We all make snap judgements about others - but can you influence someone else's first impressions of you? Hannah Samuel thinks so, and explains how you can help them come to a fair conclusion.
Have you ever jumped to a conclusion, or had others jump to a conclusion about you? For many of us the answer will be ‘yes’.
Humans are wired to make conscious and sub-conscious judgments on an almost constant basis. Should I spend, or save? Should I stay or go? Should I trust this person or organisation or maintain a healthy level of doubt until I know them better?
No matter what the decision is, a judgment is necessary before a decision can be made. If we want to positively influence a decision, perhaps to help a prospective client or customer understand why we might be the best provider for them, it makes sense to be aware of three critical influencers in terms of how judgments are formed.
Personal experience – If the person weighing you up has had a positive personal experience with a similar provider in the past they’ll be more likely to be predisposed to expecting a positive experience from you. Of course, the reverse is also true. If they’ve had a negative personal experience the chances are you’ll need to work harder to prove you’re different and earn their trust.
Preconceived Ideas or Prejudice – If the person has limited personal experience to draw-on they may make a judgment based on preconceived ideas or worse, prejudice. No-one person may be responsible for influencing the person’s thinking. Rather, their judgment may be influenced by media coverage and society at large over a period of time. People uncomfortable or unskilled in thinking critically for themselves and being discerning will often use this form of influencer on which to base their judgments.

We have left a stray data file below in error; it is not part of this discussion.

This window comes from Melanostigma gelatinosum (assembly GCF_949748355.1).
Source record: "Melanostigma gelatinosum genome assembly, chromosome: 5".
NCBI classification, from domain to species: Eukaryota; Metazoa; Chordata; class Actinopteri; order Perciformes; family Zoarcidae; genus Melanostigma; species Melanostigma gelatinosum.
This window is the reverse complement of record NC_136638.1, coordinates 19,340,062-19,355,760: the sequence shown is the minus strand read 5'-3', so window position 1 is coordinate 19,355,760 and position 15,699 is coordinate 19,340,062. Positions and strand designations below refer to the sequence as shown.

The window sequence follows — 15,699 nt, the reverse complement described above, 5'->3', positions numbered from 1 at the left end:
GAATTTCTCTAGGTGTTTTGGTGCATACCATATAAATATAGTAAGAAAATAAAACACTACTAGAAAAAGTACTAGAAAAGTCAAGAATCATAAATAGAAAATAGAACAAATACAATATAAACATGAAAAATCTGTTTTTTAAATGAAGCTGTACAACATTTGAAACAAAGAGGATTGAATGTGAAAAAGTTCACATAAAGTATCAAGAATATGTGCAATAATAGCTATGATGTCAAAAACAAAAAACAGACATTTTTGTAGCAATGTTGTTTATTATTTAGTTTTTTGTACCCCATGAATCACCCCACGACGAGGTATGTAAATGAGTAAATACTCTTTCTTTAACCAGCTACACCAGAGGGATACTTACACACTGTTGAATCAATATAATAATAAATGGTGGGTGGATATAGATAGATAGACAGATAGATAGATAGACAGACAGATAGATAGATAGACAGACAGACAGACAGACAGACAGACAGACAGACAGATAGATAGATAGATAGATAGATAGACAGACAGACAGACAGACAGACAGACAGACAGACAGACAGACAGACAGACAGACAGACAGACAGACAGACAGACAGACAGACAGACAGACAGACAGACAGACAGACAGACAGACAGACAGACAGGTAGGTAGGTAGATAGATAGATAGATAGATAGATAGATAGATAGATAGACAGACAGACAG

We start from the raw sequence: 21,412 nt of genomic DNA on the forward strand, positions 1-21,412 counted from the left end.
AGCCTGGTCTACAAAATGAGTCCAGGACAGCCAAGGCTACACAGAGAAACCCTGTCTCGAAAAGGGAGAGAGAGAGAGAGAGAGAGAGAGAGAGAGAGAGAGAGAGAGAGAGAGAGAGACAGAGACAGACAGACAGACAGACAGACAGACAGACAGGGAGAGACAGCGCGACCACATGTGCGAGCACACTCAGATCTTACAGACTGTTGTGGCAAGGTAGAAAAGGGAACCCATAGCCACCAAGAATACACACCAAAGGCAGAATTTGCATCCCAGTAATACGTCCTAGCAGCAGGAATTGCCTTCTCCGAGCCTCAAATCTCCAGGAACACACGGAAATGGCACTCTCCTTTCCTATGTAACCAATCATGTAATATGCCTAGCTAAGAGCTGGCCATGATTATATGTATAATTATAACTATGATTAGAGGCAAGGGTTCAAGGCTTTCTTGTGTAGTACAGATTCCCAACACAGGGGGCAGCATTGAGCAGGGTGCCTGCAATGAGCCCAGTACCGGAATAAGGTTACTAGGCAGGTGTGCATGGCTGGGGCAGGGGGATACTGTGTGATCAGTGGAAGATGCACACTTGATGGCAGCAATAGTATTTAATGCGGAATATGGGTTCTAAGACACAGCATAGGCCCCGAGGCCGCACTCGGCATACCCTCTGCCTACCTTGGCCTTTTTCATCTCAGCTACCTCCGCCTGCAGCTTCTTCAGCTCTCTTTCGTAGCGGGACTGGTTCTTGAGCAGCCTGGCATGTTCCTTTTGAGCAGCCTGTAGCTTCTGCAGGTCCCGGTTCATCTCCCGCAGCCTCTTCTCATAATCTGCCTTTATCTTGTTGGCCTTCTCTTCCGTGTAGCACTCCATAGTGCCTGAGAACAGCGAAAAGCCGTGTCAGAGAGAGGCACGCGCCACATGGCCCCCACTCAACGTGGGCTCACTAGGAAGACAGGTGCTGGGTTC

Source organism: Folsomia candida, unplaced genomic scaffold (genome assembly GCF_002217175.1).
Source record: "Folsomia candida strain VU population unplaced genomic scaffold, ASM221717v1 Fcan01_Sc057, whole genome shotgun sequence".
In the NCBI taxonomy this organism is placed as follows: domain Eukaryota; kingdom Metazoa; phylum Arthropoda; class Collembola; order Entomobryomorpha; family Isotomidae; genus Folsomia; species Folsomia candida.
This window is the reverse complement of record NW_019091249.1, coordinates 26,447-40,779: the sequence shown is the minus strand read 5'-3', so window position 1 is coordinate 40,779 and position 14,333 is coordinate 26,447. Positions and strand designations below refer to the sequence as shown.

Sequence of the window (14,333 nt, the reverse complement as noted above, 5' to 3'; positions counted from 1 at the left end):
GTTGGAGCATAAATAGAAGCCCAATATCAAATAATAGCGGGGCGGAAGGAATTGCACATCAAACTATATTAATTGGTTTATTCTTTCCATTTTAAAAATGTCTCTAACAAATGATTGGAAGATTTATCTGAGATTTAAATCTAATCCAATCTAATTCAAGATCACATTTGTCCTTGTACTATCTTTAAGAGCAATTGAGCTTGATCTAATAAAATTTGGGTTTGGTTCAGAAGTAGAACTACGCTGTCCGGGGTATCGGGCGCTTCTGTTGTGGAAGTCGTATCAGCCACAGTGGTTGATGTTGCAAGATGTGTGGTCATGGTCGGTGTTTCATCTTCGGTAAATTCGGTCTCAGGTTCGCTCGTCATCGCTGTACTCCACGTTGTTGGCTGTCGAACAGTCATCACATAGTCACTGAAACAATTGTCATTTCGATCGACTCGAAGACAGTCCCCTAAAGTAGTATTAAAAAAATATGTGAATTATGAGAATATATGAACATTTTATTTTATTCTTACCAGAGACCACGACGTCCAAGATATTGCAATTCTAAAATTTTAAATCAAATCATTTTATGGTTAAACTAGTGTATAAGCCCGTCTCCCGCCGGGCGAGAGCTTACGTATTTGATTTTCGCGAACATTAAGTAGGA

Peer Pressure – This can carry huge weight, especially where the person being deferred to or consulted is highly trusted by the person seeking advice. The opinions of a respected or trusted individual will frequently override, or temper, a person’s own thoughts and feelings if they value that individual’s opinion highly. It certainly takes a fair amount of confidence to go against a majority of others and/or disregard comments and opinions from trusted sources.
Whilst each individual element can affect judgments, a combination of some or all of them are likely to be at play in any given decision-making process.
A fourth ‘P’ is also worth noting – that of Personality. The lens through which we judge ourselves and others is usually heavily influenced by our personality. Someone who values precision, neatness and ‘getting things right’, for example, is likely to judge someone who appears to operate in a form of disorganised chaos more harshly than someone ‘more like them’.
So next time you engage with an existing or prospective customer or client, think about how their judgments may be being influenced and respond in a way that can help them judge you fairly and effectively.
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